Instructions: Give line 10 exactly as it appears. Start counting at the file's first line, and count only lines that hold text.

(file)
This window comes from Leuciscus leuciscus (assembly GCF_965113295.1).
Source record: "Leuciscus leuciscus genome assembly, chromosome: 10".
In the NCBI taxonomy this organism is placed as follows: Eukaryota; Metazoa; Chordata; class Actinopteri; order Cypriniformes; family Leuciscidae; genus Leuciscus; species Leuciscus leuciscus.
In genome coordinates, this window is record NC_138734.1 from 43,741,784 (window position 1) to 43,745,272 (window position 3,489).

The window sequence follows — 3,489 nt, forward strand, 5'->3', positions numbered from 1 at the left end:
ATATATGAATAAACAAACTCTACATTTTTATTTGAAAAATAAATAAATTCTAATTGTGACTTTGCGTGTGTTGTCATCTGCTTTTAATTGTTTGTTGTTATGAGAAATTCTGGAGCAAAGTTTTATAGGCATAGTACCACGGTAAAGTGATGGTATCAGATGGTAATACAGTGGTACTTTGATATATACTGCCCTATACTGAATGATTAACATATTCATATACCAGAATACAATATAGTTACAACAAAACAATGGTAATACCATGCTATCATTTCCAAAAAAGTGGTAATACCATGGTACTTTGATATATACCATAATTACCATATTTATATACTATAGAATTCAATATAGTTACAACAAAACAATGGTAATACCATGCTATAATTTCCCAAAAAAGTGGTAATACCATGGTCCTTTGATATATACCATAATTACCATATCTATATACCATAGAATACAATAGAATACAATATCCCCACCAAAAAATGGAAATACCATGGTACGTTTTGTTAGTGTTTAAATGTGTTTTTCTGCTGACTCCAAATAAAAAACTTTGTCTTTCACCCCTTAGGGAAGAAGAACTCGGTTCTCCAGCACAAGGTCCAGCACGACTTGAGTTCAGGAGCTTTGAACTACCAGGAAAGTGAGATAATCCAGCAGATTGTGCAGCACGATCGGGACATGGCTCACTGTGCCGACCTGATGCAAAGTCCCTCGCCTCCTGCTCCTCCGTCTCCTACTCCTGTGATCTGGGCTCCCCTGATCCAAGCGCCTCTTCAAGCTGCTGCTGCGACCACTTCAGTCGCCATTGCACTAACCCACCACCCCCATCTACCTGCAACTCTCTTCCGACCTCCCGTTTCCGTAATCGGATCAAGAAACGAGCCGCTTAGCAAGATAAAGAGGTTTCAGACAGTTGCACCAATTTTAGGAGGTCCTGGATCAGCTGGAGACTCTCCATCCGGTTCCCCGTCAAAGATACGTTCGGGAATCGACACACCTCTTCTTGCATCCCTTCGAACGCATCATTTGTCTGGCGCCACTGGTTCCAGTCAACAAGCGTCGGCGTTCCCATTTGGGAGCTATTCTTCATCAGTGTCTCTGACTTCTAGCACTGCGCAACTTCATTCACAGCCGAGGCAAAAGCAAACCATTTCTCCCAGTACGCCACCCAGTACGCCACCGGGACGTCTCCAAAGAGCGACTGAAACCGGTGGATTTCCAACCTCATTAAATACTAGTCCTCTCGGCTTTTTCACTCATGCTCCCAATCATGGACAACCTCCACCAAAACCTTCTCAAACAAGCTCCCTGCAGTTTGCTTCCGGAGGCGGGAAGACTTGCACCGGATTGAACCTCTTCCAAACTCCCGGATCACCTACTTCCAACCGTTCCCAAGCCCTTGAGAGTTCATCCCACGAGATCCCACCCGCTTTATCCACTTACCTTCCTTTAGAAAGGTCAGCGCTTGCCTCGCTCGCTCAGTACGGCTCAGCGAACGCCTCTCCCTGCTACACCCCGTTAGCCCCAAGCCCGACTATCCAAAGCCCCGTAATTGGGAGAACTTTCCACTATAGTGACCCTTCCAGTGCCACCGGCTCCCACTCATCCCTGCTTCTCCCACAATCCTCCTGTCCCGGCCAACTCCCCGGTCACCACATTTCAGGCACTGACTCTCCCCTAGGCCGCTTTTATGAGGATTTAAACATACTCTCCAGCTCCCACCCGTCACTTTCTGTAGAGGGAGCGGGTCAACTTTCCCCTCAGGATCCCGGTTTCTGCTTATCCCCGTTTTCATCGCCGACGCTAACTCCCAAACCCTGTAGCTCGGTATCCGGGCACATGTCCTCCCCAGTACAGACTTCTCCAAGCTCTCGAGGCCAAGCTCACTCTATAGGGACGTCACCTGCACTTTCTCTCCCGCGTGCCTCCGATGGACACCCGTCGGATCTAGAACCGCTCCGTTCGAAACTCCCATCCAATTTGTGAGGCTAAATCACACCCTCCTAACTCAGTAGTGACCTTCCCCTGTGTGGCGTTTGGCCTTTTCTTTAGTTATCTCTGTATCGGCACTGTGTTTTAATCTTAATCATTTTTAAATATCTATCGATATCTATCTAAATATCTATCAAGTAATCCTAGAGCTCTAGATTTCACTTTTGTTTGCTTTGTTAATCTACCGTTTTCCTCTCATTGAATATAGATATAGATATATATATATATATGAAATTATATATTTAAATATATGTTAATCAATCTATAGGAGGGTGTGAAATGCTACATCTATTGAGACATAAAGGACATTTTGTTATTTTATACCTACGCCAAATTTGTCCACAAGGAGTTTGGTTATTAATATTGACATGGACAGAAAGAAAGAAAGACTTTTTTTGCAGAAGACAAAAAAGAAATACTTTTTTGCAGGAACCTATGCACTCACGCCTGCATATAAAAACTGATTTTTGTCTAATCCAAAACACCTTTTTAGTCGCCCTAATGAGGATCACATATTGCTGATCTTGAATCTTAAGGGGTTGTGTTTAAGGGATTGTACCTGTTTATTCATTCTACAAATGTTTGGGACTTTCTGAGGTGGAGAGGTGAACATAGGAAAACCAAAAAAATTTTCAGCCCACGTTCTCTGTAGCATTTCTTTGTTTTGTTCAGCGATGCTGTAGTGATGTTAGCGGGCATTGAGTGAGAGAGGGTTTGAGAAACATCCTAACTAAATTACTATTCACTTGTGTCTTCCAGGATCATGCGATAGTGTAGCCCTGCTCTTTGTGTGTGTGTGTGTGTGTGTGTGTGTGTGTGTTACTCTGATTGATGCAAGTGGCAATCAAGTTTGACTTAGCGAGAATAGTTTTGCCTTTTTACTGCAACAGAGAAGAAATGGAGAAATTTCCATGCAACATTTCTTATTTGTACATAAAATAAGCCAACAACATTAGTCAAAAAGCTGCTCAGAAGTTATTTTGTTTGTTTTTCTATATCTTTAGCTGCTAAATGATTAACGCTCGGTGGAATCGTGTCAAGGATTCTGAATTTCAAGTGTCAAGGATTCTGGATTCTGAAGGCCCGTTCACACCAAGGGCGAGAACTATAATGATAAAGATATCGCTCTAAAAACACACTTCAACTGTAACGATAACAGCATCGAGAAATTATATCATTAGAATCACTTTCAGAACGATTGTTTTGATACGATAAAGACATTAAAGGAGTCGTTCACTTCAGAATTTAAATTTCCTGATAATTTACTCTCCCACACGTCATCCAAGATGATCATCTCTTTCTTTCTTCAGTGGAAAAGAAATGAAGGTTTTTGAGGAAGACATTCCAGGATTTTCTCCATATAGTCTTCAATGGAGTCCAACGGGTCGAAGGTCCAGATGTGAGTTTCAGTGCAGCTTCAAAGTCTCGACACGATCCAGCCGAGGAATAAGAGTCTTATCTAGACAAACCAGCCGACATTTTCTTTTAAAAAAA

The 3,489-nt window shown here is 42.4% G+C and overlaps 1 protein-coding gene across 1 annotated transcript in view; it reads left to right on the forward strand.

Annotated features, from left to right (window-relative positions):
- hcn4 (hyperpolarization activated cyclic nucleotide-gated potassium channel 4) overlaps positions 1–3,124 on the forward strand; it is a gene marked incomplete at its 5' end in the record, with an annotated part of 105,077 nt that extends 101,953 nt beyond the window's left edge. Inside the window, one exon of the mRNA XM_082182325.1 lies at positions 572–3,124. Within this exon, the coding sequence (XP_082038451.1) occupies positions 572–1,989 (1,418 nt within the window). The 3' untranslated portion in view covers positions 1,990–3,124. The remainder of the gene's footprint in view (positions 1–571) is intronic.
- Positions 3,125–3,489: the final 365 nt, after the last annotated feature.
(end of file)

- Positions 3,125–3,489: the final 365 nt, after the last annotated feature.